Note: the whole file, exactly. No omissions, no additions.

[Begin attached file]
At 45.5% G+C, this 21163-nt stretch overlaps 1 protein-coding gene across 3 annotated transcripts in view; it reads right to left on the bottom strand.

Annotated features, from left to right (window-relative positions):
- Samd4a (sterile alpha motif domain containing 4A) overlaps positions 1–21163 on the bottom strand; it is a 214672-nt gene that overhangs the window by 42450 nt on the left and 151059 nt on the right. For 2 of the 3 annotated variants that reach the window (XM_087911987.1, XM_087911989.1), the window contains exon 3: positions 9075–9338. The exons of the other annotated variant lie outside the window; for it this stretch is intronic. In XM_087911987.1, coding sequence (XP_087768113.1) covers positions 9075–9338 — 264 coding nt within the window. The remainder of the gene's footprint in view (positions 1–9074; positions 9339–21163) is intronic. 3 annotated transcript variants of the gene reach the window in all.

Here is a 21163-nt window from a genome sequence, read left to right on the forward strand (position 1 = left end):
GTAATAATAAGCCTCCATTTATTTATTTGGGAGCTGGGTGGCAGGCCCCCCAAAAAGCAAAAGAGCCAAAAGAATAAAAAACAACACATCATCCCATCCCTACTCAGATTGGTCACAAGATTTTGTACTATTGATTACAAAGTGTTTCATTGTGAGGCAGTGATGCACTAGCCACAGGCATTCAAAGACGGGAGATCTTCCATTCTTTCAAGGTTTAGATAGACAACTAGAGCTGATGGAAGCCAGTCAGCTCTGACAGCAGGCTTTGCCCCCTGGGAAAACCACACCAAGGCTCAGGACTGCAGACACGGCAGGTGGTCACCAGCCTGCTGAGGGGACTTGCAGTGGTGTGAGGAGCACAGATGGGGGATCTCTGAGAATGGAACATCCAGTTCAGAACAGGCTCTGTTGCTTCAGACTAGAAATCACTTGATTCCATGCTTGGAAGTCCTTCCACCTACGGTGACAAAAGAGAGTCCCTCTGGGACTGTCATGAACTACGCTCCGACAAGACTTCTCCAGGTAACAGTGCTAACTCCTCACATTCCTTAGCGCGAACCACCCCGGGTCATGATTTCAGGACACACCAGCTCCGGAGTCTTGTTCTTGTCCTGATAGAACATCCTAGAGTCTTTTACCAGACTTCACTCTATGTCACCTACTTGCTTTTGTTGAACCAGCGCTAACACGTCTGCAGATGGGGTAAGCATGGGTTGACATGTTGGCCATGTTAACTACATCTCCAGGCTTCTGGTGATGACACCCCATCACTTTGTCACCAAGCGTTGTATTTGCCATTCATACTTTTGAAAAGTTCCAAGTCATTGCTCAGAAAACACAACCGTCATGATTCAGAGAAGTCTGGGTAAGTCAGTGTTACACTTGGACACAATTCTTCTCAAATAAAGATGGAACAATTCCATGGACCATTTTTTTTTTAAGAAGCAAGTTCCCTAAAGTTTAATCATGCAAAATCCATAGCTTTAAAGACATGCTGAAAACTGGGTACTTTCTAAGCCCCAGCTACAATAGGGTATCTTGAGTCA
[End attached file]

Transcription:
At 45.5% G+C, this 21163-nt stretch overlaps 1 protein-coding gene across 3 annotated transcripts in view; it reads right to left on the bottom strand.

Annotated features, from left to right (window-relative positions):
- Samd4a (sterile alpha motif domain containing 4A) overlaps positions 1–21163 on the bottom strand; it is a 214672-nt gene that overhangs the window by 42450 nt on the left and 151059 nt on the right. For 2 of the 3 annotated variants that reach the window (XM_087911987.1, XM_087911989.1), the window contains exon 3: positions 9075–9338. The exons of the other annotated variant lie outside the window; for it this stretch is intronic. In XM_087911987.1, coding sequence (XP_087768113.1) covers positions 9075–9338 — 264 coding nt within the window. The remainder of the gene's footprint in view (positions 1–9074; positions 9339–21163) is intronic. 3 annotated transcript variants of the gene reach the window in all.

Here is a 21163-nt window from a genome sequence, read left to right on the forward strand (position 1 = left end):
GTAATAATAAGCCTCCATTTATTTATTTGGGAGCTGGGTGGCAGGCCCCCCAAAAAGCAAAAGAGCCAAAAGAATAAAAAACAACACATCATCCCATCCCTACTCAGATTGGTCACAAGATTTTGTACTATTGATTACAAAGTGTTTCATTGTGAGGCAGTGATGCACTAGCCACAGGCATTCAAAGACGGGAGATCTTCCATTCTTTCAAGGTTTAGATAGACAACTAGAGCTGATGGAAGCCAGTCAGCTCTGACAGCAGGCTTTGCCCCCTGGGAAAACCACACCAAGGCTCAGGACTGCAGACACGGCAGGTGGTCACCAGCCTGCTGAGGGGACTTGCAGTGGTGTGAGGAGCACAGATGGGGGATCTCTGAGAATGGAACATCCAGTTCAGAACAGGCTCTGTTGCTTCAGACTAGAAATCACTTGATTCCATGCTTGGAAGTCCTTCCACCTACGGTGACAAAAGAGAGTCCCTCTGGGACTGTCATGAACTACGCTCCGACAAGACTTCTCCAGGTAACAGTGCTAACTCCTCACATTCCTTAGCGCGAACCACCCCGGGTCATGATTTCAGGACACACCAGCTCCGGAGTCTTGTTCTTGTCCTGATAGAACATCCTAGAGTCTTTTACCAGACTTCACTCTATGTCACCTACTTGCTTTTGTTGAACCAGCGCTAACACGTCTGCAGATGGGGTAAGCATGGGTTGACATGTTGGCCATGTTAACTACATCTCCAGGCTTCTGGTGATGACACCCCATCACTTTGTCACCAAGCGTTGTATTTGCCATTCATACTTTTGAAAAGTTCCAAGTCATTGCTCAGAAAACACAACCGTCATGATTCAGAGAAGTCTGGGTAAGTCAGTGTTACACTTGGACACAATTCTTCTCAAATAAAGATGGAACAATTCCATGGACCATTTTTTTTTTAAGAAGCAAGTTCCCTAAAGTTTAATCATGCAAAATCCATAGCTTTAAAGACATGCTGAAAACTGGGTACTTTCTAAGCCCCAGCTACAATAGGGTATCTTGAGTCA